Cameron's guru goes west

Has Tory decontamination gone for good too?

The more consequential of the two stories contained in the latest extracts from Francis Elliott and James Hanning's book about David Cameron, which I blogged about yesterday, concerned the departure from Number 10 of the Prime Minister's director of strategy, Steve Hilton. "As the Government approached its halfway mark," Elliott and Hanning wrote, "Hilton remained the player in the team 'who believes in things', as one Tory puts it, and one who wanted to make bold, radical changes ... Hilton’s friends began openly wondering whether Cameron shared his passion."

Hilton's decision to take a "sabbatical" (that is likely to turn out to be a permanent furlough) is preoccupying several commentators today. John Rentoul in the Independent on Sunday thinks it marks the end of the first phase of the Cameron government. Rentoul repeats Elliott and Hanning's suggestion that, for a while now, it's been the "cold calculations" of George Osborne that have had the PM's ear, rather than Hilton's "idealistic enthusiasms" about shrinking the state. (Hilton appears to have dealt with the apparent prime ministerial rebuff by raging at civil servants; the mandarinate certainly wasn't begging him to stay.) But, Rentoul adds, that shift in Cameron's affections has wider ramifications:

It is a buddy-movie break-up to touch the hardest of hearts. Yet it also makes a difference to the character of the Government, because it coincides with a mid-term shift in how Cameron is seen by the voters. The Prime Minister used to be more popular than the Conservative Party. He seemed to play the part of unifying national leader well. But our opinion poll today is the first from ComRes that puts his personal rating below Ed Miliband's.

That Cameron is now more unpopular than the Labour leader suggests that Hilton's "decontamination" strategy has failed (the attempt since 2005 to rehabilitate the Tories and to convince voters that they're no longer the "nasty party" being more or less entirely a function of the personality of the Prime Minister). Rentoul is surely right, therefore, to suggest that "Hiltonism – defined as persuading the voters that the Tories are not the party which looks after its own – is the key to the next election."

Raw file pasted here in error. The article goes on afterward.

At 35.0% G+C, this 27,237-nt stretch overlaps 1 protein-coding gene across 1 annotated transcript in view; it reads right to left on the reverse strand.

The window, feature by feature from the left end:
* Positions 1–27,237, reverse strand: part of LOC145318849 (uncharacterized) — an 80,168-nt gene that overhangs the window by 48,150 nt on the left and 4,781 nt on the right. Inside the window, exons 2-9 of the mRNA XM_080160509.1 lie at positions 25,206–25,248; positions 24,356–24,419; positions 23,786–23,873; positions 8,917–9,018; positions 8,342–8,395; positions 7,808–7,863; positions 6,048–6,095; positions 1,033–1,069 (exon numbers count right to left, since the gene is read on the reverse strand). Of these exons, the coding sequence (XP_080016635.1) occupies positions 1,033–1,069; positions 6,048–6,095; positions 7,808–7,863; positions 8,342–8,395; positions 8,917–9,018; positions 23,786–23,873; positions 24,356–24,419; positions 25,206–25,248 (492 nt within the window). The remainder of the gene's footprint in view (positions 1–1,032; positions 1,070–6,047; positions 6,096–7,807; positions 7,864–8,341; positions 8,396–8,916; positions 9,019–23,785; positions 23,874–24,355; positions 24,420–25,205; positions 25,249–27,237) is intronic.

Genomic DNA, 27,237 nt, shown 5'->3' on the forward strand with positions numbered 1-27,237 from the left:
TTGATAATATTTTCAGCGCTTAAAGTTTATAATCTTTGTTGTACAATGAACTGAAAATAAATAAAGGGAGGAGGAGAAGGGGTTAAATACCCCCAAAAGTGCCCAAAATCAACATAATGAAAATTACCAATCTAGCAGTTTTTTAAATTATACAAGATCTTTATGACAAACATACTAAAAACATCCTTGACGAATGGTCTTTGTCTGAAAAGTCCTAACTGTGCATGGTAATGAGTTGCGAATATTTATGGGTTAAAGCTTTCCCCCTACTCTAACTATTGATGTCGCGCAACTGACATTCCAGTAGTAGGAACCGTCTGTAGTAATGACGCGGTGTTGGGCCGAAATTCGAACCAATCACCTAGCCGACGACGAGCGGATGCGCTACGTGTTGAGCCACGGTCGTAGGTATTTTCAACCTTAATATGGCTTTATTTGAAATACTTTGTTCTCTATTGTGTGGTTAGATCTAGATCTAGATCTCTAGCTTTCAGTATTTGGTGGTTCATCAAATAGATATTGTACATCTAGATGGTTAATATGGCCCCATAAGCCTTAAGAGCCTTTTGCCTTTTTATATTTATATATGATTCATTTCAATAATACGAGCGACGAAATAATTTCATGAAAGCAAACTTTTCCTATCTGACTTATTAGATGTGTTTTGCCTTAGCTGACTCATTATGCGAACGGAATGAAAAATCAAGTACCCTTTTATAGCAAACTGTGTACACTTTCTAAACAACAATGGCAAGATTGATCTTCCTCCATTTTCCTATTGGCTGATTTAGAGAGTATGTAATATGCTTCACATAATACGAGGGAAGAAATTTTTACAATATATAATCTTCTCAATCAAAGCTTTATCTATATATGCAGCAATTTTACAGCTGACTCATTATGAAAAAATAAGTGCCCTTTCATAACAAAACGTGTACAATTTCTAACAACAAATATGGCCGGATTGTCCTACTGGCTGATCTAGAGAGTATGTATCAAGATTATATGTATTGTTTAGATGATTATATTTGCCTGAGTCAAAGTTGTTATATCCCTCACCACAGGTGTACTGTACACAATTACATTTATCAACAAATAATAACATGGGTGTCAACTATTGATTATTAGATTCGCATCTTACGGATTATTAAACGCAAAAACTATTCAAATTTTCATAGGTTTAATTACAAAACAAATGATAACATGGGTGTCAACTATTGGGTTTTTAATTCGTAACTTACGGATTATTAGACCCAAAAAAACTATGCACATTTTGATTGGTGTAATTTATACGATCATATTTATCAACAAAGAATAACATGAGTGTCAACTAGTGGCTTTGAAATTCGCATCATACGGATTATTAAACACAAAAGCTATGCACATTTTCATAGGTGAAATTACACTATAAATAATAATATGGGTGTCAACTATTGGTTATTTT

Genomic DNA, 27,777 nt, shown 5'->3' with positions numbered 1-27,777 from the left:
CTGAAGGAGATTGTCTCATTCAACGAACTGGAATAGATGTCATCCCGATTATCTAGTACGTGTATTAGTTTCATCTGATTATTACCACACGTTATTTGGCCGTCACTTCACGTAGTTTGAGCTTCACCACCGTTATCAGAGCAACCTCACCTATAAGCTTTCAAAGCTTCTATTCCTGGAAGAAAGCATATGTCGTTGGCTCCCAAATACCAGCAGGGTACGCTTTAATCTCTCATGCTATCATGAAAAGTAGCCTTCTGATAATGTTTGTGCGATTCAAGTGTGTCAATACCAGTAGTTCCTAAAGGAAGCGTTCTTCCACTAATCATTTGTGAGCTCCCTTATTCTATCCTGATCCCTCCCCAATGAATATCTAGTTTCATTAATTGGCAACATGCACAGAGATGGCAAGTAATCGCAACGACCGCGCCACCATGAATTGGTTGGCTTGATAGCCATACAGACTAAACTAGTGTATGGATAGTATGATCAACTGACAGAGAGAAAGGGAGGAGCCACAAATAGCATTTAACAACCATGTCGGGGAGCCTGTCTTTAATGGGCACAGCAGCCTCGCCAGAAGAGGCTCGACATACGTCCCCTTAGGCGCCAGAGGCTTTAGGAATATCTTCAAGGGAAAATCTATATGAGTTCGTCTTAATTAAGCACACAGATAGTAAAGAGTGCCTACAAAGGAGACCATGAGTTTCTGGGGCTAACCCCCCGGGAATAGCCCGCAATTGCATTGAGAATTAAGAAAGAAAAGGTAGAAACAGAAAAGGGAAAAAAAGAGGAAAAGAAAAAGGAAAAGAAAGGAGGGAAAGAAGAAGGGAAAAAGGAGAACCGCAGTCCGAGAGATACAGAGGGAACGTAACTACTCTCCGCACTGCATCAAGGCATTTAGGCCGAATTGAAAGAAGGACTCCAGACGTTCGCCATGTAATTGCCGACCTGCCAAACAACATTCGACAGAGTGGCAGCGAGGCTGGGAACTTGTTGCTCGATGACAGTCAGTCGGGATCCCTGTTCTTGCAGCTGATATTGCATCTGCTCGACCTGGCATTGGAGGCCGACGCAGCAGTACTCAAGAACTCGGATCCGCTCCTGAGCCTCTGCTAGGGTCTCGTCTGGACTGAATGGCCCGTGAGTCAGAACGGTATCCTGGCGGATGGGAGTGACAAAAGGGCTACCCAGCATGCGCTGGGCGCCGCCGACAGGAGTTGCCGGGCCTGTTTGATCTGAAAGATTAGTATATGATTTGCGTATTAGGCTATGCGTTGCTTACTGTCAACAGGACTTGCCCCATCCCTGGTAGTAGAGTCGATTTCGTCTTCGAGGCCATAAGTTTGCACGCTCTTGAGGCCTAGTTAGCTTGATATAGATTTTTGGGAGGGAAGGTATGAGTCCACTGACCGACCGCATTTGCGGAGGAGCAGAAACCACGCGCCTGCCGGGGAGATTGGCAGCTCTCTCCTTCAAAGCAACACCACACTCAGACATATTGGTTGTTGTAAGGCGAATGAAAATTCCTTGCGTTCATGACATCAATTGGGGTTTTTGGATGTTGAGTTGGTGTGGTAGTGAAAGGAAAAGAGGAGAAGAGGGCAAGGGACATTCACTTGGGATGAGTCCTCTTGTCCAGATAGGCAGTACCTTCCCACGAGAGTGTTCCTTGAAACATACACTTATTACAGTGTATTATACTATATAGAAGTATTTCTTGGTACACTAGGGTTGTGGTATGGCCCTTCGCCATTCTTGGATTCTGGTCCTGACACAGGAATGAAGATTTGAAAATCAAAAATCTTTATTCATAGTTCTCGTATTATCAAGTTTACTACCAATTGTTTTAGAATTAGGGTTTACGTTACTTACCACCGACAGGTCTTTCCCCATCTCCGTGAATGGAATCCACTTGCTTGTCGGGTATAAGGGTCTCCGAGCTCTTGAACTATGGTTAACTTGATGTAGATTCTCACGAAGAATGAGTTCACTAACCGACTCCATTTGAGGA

Over at Conservative Home, Paul Goodman offers a subtly different, but no less interesting, analysis of the Hilton era. The government's problem, Goodman suggests, is that it hasn't been able to decide who incarnates its authentic self - Hilton or Osborne:

To date, the Conservative part of this Government has been half-Osborne, that most worldly politician of all (reason, calculation, limited aims and a dash of cynicism) and half-Hilton (heart, impulse, transformative ambition and idealism). The Government's mid-term plight has been shaped largely by the lack of a majority and a shortage of money. But trying to be all things to all men has wreaked collateral damage.

Rentoul suggests that Hilton himself must bear some of the blame for this predicament:

The Budget was a historic error, from which all of Cameron's problems flow. It was a betrayal of Hiltonism. In opposition, Hilton would never have contemplated a tax cut for the rich that would so offend the AB liberal demographic group. Yet Hilton himself was complicit in the turn away from his own policy of Tory decontamination. Once in government and charged with progress-chasing, he allowed his frustrations with Europe and the Liberal Democrats to override the need to appeal to centrist voters. By railing against Europe and offending the Lib Dems by trying to curtail maternity rights and to make it easier to sack workers, he seemed to be reverting to a William Hague 2001 strategy.